Second, improved nursing care minimized the secondary complications of stroke (ie, early ambulation, improved urinary care, screening for dysphagia). The clinical nurse specialist played an important role in staff education regarding clinical management of stroke and its complications.
Third, acute-phase evaluation by social work and rehabilitation services soon after admission facilitated early discharge planning. The stroke team social worker and occupational therapist either examined the patient themselves or coordinated with those responsible on whichever floor the patient was located. The social worker’s primary focus was on early identification of factors that influence discharge options, such as support systems, coping mechanisms, and financial status. The occupational therapist served as liaison with the other rehabilitation therapists and identified potential for rehabilitation as early as possible. Early interaction between social work and rehabilitation services emphasized to the patient and family that this was part of the acute management and not the end of acute care (often interpreted as the medical team giving up on the patient). The early involvement also helped the physician, patient, family, social worker, and rehabilitation workers have realistic goals and avoid the confusion and miscommunication that often result in duplication of effort and delays in discharge.
Fourth, specialist consultation and resident education focused on a pathophysiological approach to acute stroke management. This last point takes advantage of recent improvements in our understanding of the mechanisms and natural history of different types of cerebrovascular disease. For example, patients with lacunar disease have a lower early recurrence rate,19 so the need for intensive inpatient monitoring and therapy is less. There also may be more functional recovery after a lacunar stroke. The early identification of these patients can help avoid unnecessary testing and treatment and can facilitate placement in an appropriate rehabilitation or post-hospital care setting. Risk stratification schemes may also help establish the need for a prolonged, aggressive inpatient evaluation.20 21 During the first years of the Stroke Program, formal guidelines and critical pathways for clinical management were being devised, but they were not formally part of the activities of the stroke team.
Cerebrovascular disease consumes about 5% of total health costs, and stroke patients occupy about 12% of hospital beds.22 The length of the acute-phase hospital stay is one of the major contributors to the direct costs of stroke care.16 17 Even as new therapies are introduced for acute stroke, direct clinical care is likely to remain the centerpiece of patient management. Improvements in the management of stroke patients can not only improve clinical care but should also be highly cost-effective.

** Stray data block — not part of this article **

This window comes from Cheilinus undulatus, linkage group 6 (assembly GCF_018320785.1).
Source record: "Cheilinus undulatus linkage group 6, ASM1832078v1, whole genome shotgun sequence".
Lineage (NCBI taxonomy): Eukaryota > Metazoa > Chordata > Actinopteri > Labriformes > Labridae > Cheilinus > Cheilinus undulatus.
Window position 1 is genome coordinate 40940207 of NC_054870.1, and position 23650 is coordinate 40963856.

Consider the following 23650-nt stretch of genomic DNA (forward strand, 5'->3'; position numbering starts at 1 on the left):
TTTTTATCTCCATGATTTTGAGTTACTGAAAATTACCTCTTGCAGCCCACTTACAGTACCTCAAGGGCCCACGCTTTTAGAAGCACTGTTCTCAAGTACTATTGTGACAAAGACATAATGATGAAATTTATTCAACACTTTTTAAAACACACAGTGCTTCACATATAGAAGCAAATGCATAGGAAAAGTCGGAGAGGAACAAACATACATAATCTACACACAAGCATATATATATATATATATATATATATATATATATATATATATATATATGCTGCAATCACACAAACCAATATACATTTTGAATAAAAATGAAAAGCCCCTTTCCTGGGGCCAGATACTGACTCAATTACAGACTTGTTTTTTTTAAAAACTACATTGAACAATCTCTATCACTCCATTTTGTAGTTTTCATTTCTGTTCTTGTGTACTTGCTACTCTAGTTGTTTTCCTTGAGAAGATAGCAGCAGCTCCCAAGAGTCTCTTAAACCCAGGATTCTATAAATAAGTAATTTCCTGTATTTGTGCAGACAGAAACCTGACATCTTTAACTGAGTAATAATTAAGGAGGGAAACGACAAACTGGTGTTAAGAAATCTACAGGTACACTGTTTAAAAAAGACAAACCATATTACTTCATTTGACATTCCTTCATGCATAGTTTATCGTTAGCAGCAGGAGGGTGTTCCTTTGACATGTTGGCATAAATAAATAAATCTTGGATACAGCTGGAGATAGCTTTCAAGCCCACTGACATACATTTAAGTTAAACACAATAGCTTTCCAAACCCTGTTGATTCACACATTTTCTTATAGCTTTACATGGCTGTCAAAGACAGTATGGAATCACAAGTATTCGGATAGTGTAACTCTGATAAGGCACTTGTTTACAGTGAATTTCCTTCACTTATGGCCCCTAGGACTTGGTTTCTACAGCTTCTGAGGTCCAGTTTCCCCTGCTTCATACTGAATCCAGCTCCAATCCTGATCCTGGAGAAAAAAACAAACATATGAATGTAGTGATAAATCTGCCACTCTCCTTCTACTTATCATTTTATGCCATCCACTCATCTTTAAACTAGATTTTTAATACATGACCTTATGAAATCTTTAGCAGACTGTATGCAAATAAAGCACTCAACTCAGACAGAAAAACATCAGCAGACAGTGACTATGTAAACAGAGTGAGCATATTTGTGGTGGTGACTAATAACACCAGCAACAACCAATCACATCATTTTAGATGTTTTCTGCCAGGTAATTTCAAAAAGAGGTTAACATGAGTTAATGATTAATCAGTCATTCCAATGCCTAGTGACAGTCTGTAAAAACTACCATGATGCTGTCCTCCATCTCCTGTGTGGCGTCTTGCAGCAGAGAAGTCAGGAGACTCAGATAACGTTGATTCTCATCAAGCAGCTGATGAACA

An initial evaluation of program cost-effectiveness focused on room charges as the most readily available financial data. During 1991 through 1992, room charges (including nursing charges) were approximately $800 per day. A 2-day reduction in length of stay for the average patient would result in a charge reduction of $1600 per patient per stroke admission. Stroke team care was also associated with a reduced stay for those with the longest length of stay. To estimate the room “savings” for the university service, the reduction in mean length of stay was 5.9 days; with 150 patients per year at $800 per day, this would result in a reduction of room charges of just over $700 000 per year. This does not include the costs of the stroke program as implemented.
The stroke team consultation itself involved no extra patient charge except for the physician consultation. A physician consultation by the stroke team neurologist was not part of the stroke team’s activities. This portion of the neurologist’s time was covered as 15% salary support by the hospital. The only other reimbursable team service was that of the occupational therapist, which was only charged if a consultation was needed, as for any other patient. The hospital dedicated half of the occupational therapist’s time (and salary) for stroke activities. The total cost for this was less than $80 000 per year.
Reductions in length of stay, rate of common complications, and the length of stay for those developing complications are of benefit not only to the patient and family affected by stroke but to the institution as well. Future efforts at cost control will be directed also toward the cost of stroke diagnosis and effect on discharge disposition (eg, cost of long-term care versus rehabilitation and discharge to home). Better methods of data collection and improved clinical measures, including functional assessment and patient satisfaction, are being developed in the next phase of the program.23 Issues that may influence interpretation of clinical effectiveness, such as changes in level of severity, proportion of transfers to home and inpatient rehabilitation versus skilled nursing facilities, and rapid readmissions for complications, will be also be included.
This work was supported by patient and family gifts to the Yale Stroke Program. We gratefully acknowledge the help of Dale Kach for her ongoing assistance in tracking the medical records and discharge information for patients with cerebrovascular diseases and Stephen G. Waxman, MD, PhD, Karen Camp, RN, and the administrative leaders of Yale-New Haven Hospital for their ongoing support of our efforts to improve the care of patients with cerebrovascular disease.
Presented in part at the 18th International Joint Conference on Stroke and Cerebral Circulation, Miami Beach, Fla, February 11-13, 1993.
- Received December 12, 1994.
- Revision received May 1, 1995.
- Accepted May 1, 1995.
- Copyright © 1995 by American Heart Association